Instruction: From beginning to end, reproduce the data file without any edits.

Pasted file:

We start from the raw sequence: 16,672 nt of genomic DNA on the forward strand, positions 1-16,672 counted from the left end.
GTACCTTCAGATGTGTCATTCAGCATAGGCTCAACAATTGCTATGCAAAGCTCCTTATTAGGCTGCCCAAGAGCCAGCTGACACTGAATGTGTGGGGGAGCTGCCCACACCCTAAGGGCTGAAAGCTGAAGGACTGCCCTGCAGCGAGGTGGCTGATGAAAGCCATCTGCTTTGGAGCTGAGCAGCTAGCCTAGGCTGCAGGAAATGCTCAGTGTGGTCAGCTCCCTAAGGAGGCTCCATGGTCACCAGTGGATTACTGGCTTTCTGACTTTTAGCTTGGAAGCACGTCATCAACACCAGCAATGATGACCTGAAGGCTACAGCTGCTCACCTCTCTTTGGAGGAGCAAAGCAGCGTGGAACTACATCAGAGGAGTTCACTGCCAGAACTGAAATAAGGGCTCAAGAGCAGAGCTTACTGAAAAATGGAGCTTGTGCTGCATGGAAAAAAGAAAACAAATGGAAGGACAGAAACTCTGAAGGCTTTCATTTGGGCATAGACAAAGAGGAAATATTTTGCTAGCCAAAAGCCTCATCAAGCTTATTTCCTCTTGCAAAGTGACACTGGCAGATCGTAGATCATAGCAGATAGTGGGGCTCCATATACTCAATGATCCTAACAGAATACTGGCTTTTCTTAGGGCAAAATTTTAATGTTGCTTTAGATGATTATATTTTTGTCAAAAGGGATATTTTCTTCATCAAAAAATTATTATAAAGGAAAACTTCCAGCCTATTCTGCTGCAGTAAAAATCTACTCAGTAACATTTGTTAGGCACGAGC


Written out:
We start from the raw sequence: 16,672 nt of genomic DNA on the forward strand, positions 1-16,672 counted from the left end.
GTACCTTCAGATGTGTCATTCAGCATAGGCTCAACAATTGCTATGCAAAGCTCCTTATTAGGCTGCCCAAGAGCCAGCTGACACTGAATGTGTGGGGGAGCTGCCCACACCCTAAGGGCTGAAAGCTGAAGGACTGCCCTGCAGCGAGGTGGCTGATGAAAGCCATCTGCTTTGGAGCTGAGCAGCTAGCCTAGGCTGCAGGAAATGCTCAGTGTGGTCAGCTCCCTAAGGAGGCTCCATGGTCACCAGTGGATTACTGGCTTTCTGACTTTTAGCTTGGAAGCACGTCATCAACACCAGCAATGATGACCTGAAGGCTACAGCTGCTCACCTCTCTTTGGAGGAGCAAAGCAGCGTGGAACTACATCAGAGGAGTTCACTGCCAGAACTGAAATAAGGGCTCAAGAGCAGAGCTTACTGAAAAATGGAGCTTGTGCTGCATGGAAAAAAGAAAACAAATGGAAGGACAGAAACTCTGAAGGCTTTCATTTGGGCATAGACAAAGAGGAAATATTTTGCTAGCCAAAAGCCTCATCAAGCTTATTTCCTCTTGCAAAGTGACACTGGCAGATCGTAGATCATAGCAGATAGTGGGGCTCCATATACTCAATGATCCTAACAGAATACTGGCTTTTCTTAGGGCAAAATTTTAATGTTGCTTTAGATGATTATATTTTTGTCAAAAGGGATATTTTCTTCATCAAAAAATTATTATAAAGGAAAACTTCCAGCCTATTCTGCTGCAGTAAAAATCTACTCAGTAACATTTGTTAGGCACGAGC